A maritime corridor?

Apart from more airdrops, the administration is looking at other options to move more food and aid into Gaza, including possibly building a floating dock or makeshift causeway off the coast of the enclave to enable ships to deliver humanitarian supplies, a U.S. official said. Such an undertaking likely would require other countries or international agencies to secure the area and ferry aid to shore, as the administration has ruled out any presence of American troops in Gaza.

Referring to a possible “maritime assistance corridor,” State Department spokesperson Matthew Miller told reporters that “we are in discussion with a number of partners about this initiative and while it is still in the development phase, we are optimistic about its potential to supplement our air and land efforts.”

Expanding humanitarian access to Gaza will be at the top of the agenda when Secretary of State Antony Blinken meets Gantz on Tuesday, with the secretary planning to appeal for the opening of the key Erez crossing, Miller said.

The distribution of aid within Gaza, especially in the enclave’s north, continues to pose a challenge after civilians were killed as they rushed an aid convoy. The U.S. has told Israel that the security situation must be addressed and Palestinian civilians cannot be allowed to starve.

“We will be happy to work with Israel and with the United Nations to find the best alternative to ensure that those trucks can safely deliver their food, their water, their medicine,” Miller said, “but an unacceptable answer is leaving those trucks just sitting in warehouses and not getting the aid distributed to the people who desperately need it.”

Opening the door to Netanyahu’s rival

Some administration officials say the Israeli government is starting to listen to the administration’s view that the way the war is unfolding is damaging for Israel over the long term.

Israeli officials say they remain grateful for the support of U.S. officials as they continue to try to destroy Hamas. Privately some of them have said they are worried by the criticism from the Biden administration.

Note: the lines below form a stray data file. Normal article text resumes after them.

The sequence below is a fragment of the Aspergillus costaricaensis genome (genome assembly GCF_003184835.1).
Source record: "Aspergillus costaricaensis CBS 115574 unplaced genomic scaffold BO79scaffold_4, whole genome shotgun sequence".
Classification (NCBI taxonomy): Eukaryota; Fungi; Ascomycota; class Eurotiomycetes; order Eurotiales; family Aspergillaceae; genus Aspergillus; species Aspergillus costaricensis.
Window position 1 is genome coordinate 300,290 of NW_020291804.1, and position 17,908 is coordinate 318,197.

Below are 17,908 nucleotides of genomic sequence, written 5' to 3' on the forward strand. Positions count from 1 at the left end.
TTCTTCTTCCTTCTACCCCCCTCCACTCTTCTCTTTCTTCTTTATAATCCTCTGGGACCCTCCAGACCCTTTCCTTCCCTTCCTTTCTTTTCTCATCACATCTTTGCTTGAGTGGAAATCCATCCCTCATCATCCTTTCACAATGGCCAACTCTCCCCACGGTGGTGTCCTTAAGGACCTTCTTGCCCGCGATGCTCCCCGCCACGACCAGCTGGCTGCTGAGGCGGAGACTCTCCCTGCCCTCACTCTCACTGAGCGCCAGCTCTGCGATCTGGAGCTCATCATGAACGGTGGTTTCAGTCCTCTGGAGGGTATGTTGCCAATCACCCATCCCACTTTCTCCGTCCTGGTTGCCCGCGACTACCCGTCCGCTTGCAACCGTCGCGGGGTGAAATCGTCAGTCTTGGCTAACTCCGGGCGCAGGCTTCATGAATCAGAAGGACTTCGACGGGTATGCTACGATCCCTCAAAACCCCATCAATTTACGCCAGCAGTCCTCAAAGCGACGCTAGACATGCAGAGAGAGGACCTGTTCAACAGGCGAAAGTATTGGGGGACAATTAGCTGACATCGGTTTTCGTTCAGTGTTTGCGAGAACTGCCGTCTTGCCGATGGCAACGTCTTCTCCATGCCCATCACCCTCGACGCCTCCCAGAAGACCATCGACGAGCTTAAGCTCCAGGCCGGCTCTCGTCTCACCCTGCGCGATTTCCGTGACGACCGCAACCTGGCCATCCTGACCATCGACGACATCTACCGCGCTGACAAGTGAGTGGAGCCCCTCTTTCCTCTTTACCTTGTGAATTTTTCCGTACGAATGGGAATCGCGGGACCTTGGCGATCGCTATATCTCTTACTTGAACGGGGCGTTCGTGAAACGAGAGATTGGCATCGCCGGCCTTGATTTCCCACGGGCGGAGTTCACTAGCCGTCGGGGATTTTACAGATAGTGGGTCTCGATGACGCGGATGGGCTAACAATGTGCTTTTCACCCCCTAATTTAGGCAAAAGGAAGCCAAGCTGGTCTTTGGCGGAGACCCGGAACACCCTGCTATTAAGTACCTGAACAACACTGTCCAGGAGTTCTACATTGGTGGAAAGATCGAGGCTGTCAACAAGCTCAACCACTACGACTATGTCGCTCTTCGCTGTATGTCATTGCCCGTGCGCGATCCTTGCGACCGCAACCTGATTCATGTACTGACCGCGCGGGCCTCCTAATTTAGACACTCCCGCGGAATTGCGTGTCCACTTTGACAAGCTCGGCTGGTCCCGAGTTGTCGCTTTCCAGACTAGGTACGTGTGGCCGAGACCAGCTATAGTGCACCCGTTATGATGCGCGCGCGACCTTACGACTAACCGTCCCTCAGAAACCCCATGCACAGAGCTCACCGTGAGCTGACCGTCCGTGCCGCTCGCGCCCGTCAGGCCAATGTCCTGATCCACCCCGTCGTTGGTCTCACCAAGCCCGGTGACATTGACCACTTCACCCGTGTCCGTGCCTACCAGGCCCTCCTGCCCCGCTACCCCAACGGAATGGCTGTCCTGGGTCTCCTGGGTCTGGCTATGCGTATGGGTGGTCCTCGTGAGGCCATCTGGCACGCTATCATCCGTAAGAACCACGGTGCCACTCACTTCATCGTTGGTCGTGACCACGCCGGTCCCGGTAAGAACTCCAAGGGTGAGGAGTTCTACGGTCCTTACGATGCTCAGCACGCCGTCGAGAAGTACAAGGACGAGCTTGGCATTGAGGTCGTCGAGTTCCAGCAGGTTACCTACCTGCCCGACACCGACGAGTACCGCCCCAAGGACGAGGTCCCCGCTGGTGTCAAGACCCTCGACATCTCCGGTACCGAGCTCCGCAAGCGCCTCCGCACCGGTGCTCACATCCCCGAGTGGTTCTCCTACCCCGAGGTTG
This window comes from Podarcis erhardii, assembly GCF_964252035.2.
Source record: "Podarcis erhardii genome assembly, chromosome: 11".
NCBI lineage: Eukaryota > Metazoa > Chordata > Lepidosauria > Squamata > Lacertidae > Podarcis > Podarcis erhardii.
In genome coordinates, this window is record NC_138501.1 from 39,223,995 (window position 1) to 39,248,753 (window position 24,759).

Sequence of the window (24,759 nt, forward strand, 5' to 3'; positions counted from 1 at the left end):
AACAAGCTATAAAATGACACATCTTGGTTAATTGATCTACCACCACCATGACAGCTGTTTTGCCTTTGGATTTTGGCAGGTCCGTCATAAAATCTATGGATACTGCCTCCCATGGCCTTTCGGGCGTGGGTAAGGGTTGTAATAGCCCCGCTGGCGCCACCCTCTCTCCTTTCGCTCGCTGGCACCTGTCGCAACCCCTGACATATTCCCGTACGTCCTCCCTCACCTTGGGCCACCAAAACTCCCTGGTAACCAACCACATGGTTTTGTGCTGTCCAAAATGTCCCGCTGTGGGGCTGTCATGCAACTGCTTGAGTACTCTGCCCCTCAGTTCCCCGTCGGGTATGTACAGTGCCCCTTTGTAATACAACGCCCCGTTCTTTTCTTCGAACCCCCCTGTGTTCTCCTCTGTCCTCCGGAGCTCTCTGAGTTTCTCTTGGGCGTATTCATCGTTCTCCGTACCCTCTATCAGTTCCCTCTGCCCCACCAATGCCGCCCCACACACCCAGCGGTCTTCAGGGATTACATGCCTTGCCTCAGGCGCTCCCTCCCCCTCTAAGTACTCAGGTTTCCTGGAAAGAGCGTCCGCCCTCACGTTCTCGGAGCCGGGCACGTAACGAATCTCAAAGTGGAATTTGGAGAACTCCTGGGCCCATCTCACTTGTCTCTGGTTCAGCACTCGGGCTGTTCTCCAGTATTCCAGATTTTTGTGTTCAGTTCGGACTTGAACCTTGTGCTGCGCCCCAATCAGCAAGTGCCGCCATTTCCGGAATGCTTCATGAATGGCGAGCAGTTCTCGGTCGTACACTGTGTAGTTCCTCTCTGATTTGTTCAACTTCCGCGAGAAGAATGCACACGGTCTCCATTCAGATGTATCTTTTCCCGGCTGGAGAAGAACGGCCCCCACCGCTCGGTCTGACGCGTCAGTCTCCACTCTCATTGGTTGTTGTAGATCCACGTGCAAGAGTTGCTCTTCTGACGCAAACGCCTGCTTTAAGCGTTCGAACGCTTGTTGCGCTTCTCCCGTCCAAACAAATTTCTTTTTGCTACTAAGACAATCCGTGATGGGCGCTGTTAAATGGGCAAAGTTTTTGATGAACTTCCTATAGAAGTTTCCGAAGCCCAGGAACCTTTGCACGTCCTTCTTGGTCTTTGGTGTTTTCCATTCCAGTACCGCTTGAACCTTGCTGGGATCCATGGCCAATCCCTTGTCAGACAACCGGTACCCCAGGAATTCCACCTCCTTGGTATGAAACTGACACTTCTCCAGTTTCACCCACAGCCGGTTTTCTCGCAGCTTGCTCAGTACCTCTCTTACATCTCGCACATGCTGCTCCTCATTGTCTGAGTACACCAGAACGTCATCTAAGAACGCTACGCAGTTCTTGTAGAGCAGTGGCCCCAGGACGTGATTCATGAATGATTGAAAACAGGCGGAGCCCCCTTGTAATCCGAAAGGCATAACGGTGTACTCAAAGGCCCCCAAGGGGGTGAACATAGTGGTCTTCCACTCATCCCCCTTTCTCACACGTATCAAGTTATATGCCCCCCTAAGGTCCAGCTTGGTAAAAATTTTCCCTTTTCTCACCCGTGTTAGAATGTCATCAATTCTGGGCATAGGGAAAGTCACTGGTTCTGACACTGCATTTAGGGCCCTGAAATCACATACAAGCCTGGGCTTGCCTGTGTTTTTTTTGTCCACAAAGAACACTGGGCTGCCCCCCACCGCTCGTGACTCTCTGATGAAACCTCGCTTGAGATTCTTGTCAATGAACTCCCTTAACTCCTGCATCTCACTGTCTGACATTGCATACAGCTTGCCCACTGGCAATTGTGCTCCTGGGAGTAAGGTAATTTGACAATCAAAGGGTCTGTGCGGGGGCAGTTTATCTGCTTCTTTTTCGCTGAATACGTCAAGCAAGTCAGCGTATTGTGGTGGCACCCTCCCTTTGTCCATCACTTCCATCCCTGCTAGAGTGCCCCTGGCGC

“The Americans are not being very nice to us,” a senior Israeli government official said.

Image: Gaza Death Toll Surpasses 30,000 Amid Talk Of Potential New Ceasefire Deal
People inspect damage and recover items from their homes on Monday following Israeli airstrikes in Rafah, Gaza Strip.Ahmad Hasaballah / Getty Images

Netanyahu in his public statements has been adamant that he is not taking orders from outside of Israel on how to continue the war.

Many Democrats in Congress and foreign governments say the administration needs to bring more pressure to bear on Israel. They argue that only a threat to cut off military aid or to withdraw diplomatic support for Israel at the United Nations will persuade Netanyahu to scale back the offensive in Gaza and open up access for humanitarian convoys.

“What remains is we’ve got a profound contradiction that we have to face directly: We have a situation where the U.S. is airdropping aid on day one, and Israel is dropping bombs on day two,” Sen. Peter Welch, D-Vt., told NBC News. “And the American taxpayer is paying for the aid and the bombs.”

Welch added that “essentially what you’ve got is the prime minister (of Israel) asking us for money and rejecting our advice.”

“And the big question is, from my perspective, whether the president needs to get more aggressive with Netanyahu,” he said.